As regular readers will know, I am coming to the end of a Masters course in Neuroscience at King's College London. And I just can't decide what to do next. Shall I try to stay on in the lab as a PhD student, working hard for long hours, perennially short of money, with an uncertain future at the end of it as a 50-something competing with 20-somethings for my first post-doc position? On the other hand, I would be working on one of two questions in science that really matter - how did the universe begin? and how does the brain work? - all the rest being trivia according to my supervisor Gerald Finnerty. Or shall I try to get a job in bioinformatics? As our knowledge of genetics mushrooms this is a booming field, and one where I might be able to use my 30-years of IT experience. But it could be quite difficult to get that vital first job. Or shall I go back to Egypt? Back to the commercial world of IT - giving up the dream of working in science, but at least earning a decent wage and building up some kind of pension fund so that Sue and I have a chance of retiring some day.

I've put up a poll - please vote, and post a comment as well. Help me to think this through.

Monday, July 14, 2008

The Drive on Metz, 1944

This wifeless weekend just gone also saw me punching and clipping the counters for Drive on Metz which came as a cover game in the latest issue of C3i. It's an introductory game from Jim Dunnigan the veteran designer of SPI in the 70's. I have happy memories of playing his Napoleon at Waterloo in school lunchbreaks (and more recently at and this game is very much in the same mould - if enything even simpler and with even fewer counters (about 20!). It's a very simple ruleset with a completely bloodless CRT, which gives the game a strangely puzzle-like feel. This is not the place to go to quickly satisfy your wargaming bloodlust (try Up Front for that!) The carefully thought out victory conditions enhance this abstract feel - JD's experience clearly shows here, and it's a lesson many designers would do well to attend to. How many otherwise impressive wargames are let down by sloppy victory conditions (Paths of Glory - why all those VPs in Italy? Von Manstein's Backhand Blow - where's the incentive for the Soviets to overextend themselves?)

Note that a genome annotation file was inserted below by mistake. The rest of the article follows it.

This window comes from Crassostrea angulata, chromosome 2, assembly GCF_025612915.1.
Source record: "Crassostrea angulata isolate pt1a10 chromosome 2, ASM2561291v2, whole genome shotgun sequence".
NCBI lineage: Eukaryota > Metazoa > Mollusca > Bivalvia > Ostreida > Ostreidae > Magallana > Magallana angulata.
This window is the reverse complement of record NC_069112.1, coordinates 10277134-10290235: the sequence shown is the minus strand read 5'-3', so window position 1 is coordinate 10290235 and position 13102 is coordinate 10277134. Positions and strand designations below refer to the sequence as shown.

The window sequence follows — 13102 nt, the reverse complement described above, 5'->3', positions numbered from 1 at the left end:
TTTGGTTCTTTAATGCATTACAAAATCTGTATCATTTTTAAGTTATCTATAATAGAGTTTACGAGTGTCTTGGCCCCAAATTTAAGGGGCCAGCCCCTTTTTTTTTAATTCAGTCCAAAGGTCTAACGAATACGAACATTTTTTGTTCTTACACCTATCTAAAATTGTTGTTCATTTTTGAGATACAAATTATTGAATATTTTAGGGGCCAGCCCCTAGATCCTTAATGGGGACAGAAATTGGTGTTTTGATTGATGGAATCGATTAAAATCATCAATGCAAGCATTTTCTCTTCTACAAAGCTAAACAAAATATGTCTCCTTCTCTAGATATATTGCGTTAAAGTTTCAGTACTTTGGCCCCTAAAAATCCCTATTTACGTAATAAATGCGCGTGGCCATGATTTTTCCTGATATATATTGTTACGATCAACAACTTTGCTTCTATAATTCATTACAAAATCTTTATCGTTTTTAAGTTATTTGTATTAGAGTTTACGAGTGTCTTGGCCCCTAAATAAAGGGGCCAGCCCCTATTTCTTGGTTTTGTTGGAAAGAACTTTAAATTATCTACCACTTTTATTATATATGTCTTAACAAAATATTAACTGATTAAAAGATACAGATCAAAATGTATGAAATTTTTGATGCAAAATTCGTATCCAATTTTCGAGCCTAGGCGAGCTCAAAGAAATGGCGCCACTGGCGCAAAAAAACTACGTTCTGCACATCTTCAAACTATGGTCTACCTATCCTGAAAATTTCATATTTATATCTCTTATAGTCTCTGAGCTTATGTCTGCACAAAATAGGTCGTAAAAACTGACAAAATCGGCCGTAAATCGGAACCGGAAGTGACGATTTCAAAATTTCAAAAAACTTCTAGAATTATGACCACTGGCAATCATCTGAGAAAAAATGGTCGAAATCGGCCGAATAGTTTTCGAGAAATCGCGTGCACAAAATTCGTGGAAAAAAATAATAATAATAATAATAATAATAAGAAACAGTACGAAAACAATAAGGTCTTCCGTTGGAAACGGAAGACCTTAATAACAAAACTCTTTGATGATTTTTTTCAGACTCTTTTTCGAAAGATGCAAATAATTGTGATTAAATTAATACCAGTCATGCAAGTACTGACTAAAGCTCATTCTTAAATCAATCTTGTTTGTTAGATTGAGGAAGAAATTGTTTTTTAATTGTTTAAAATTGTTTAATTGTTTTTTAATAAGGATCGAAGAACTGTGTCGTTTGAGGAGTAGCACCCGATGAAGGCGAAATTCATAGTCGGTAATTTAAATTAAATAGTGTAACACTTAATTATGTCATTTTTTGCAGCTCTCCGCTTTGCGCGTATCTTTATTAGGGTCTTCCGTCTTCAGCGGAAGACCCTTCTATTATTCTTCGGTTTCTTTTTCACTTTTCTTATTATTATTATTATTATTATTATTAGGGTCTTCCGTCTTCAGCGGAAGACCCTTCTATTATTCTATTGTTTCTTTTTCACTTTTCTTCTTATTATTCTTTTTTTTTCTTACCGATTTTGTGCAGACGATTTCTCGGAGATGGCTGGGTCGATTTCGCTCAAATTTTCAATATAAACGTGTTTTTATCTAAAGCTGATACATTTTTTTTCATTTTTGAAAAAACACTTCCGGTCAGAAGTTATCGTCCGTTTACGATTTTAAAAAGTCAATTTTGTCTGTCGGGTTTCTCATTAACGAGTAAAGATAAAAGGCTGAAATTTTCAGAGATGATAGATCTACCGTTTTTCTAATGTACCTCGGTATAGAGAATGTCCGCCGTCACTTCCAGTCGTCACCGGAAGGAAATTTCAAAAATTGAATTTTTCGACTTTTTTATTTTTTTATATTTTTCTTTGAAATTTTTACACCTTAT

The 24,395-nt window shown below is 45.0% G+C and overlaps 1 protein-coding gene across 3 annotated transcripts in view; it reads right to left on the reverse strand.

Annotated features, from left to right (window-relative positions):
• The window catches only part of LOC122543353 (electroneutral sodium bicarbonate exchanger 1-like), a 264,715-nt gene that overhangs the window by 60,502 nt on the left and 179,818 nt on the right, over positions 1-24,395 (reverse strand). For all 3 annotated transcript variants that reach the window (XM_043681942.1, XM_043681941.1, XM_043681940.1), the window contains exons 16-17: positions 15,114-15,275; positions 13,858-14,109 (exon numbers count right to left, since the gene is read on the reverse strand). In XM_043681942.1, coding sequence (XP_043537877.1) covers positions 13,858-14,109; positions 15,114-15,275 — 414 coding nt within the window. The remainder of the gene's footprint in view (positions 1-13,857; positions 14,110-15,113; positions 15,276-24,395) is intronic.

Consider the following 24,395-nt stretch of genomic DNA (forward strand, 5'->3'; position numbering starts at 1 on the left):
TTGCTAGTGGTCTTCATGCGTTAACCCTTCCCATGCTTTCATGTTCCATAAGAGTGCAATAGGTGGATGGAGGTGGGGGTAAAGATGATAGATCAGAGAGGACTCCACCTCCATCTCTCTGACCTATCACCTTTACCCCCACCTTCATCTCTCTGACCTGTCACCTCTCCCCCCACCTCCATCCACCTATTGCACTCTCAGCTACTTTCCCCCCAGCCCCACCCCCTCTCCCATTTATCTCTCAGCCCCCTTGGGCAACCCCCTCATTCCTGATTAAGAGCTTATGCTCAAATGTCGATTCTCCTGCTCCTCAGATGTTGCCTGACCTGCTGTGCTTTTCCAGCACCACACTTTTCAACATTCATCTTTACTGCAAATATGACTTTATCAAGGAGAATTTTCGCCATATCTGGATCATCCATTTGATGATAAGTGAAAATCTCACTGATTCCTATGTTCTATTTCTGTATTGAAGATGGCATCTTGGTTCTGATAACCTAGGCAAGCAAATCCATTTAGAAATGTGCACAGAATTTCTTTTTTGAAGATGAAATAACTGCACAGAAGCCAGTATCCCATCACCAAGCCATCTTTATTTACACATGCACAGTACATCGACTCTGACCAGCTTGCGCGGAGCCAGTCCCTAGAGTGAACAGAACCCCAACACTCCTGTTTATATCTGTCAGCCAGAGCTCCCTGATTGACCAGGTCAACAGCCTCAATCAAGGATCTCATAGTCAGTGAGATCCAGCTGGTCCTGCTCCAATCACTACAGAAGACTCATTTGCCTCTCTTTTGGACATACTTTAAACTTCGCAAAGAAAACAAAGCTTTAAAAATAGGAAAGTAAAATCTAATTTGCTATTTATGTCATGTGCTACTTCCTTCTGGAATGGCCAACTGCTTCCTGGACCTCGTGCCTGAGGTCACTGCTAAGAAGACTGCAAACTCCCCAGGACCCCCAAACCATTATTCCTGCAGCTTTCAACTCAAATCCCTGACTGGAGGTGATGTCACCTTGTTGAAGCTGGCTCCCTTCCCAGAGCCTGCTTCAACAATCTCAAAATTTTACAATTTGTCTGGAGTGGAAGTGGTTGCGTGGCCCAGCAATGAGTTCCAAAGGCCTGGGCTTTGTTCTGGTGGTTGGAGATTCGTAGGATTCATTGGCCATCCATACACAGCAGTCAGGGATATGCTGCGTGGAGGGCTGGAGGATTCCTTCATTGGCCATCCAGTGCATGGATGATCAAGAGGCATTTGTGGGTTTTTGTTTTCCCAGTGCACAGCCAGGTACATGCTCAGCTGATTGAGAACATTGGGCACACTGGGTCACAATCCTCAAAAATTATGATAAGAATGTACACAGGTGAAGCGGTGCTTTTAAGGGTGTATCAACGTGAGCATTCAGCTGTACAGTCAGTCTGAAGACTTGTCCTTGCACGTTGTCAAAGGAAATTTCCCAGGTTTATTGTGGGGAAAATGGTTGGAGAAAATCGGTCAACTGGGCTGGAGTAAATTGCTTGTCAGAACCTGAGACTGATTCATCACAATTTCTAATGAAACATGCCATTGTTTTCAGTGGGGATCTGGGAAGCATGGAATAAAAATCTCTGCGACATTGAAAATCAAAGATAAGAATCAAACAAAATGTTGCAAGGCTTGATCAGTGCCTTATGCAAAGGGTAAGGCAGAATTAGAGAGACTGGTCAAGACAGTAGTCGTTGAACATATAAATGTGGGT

So, not a thriller (it's not Breakout Normandy!), but a possible gift to my potential wargamer nephew, or a quick lunchtime game if you're lucky enough to have an opponent at work.

PS C3i also included 4 new scenario cards for Commands and Colors:Ancients, and an excellent article on the Trafalgar campaign, which makes it £11 very well spent for me.

Sunday, July 13, 2008

Seeing that my friendly local wargames opponent is betraying me by moving to Ireland (what's wrong with Tottenham Marty??) I need to look for alternatives. So I finally got around to trying out Sue is away for the weekend so, being at a loose end on Friday evening, I tried a game of Commands & Colors: Ancients. With all the seasoned players that hang around there I was fully expecting to get creamed, but was pleasantly surprised to get a win. I was very impressed by the software - graphically it's crude, but it is so great having a system that enforces the rules (unlike Vassal or Cyberboard for example). A bit more sophistication in the display would help, like highlighting attacks as they happen, or at least labelling the hexes, but overall it's excellent. Can't wait to try C&C:A again, and maybe move on to Twilight Struggle or Up Front (which has a clunky command line interface!) after that.

Saturday, June 28, 2008

LesCon - the truth

Last weekend's LesCon was great fun. Very comfortable cabin in the Forest of Dean with great facilities nearby - I made three visits to the swimming pool and sauna. We stocked up with piles of food and booze when we arrived then basically hunkered down for an uninterrupted weekend of gaming. Here's what was played:

Up Front Quite a few games of this between various people. My favourite encounter was Paratroop Drop vs Nick - my plucky Brits just barely scraped a win on victory conditions.

El Grande The grand old warhorse of euros. Proved to be better than I remembered it, and I was pleased to get 2nd place (Nick won).

Wits and Wagers Late on Friday. I'm not a fan of party games, but this was OK I suppose.